Arnold Kramish, a physicist and author who worked on the Manhattan Project, passed away on Tuesday, June 15, 2010. Kramish was a member of the Special Engineering Detachment at Los Alamos from 1944 to 1946. He nearly lost his life in the famous Philadelphia Navy Yard explosion that killed Douglas Meigs and Peter Bragg in September 1944. The event was extraordinary within the history of the Manhattan Project. Due to the extreme secrecy of the project, the nature of the incident was veiled from the public and it wasn't until years later that the story began to emerge.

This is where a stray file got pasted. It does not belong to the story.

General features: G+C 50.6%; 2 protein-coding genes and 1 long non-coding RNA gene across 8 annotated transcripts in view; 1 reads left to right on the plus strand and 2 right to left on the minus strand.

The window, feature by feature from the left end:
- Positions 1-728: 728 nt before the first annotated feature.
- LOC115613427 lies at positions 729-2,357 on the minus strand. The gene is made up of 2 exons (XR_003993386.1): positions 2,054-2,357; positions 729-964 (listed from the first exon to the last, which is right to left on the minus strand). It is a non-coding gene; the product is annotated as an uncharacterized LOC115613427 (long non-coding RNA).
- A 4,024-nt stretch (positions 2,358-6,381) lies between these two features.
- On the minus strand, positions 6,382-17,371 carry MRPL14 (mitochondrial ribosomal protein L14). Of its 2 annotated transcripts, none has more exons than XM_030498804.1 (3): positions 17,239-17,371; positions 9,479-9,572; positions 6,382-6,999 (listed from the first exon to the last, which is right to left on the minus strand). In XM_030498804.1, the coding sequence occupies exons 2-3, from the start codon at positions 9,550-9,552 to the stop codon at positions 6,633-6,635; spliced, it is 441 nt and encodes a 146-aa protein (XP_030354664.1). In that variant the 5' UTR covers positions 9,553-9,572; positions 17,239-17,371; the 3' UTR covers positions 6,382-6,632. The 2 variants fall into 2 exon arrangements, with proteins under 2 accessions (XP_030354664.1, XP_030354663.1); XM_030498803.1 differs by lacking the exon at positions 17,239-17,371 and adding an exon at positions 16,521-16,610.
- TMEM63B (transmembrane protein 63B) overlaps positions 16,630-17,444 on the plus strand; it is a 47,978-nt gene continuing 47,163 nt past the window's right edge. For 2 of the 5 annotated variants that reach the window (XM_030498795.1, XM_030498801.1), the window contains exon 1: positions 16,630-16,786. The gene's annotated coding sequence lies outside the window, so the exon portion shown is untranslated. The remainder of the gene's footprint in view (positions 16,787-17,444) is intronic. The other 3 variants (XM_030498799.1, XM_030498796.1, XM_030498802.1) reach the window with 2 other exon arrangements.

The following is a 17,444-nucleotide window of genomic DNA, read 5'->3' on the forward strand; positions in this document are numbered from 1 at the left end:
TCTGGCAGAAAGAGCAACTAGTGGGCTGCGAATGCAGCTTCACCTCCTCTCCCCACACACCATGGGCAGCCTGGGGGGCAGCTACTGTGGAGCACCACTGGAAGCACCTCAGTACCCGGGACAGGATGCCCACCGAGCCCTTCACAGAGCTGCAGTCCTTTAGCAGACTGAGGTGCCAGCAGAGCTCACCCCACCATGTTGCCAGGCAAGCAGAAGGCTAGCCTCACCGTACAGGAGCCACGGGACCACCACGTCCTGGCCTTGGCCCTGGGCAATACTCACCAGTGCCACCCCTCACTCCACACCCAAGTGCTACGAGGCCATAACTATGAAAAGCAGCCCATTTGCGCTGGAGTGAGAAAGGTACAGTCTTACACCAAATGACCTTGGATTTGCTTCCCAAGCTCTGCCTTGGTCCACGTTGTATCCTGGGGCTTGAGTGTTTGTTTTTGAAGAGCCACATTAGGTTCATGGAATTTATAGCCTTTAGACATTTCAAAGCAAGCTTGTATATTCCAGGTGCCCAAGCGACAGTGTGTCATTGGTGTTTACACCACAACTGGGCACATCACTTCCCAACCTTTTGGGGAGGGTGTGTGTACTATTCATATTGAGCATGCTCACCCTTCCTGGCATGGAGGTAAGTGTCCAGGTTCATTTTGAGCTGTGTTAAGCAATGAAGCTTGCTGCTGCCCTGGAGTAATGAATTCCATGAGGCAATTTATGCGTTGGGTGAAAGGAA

Kramish also served with the RAND Corporation, U.S. Atomic Energy Commission and other government agencies. He taught at UCLA and the London School of Economics and received both a Carnegie Fellowship and a Guggenheim Fellowship. Kramish was the author of a number of books, most famously The Griffin: The Greatest Untold Espionage Story of World War II, which tells the story of Paul Rosbaud, a German science editor who passed secrets to Winston Churchill during the Second World War. Kramish lived in Reston, VA, and was a good friend of the Atomic Heritage Foundation.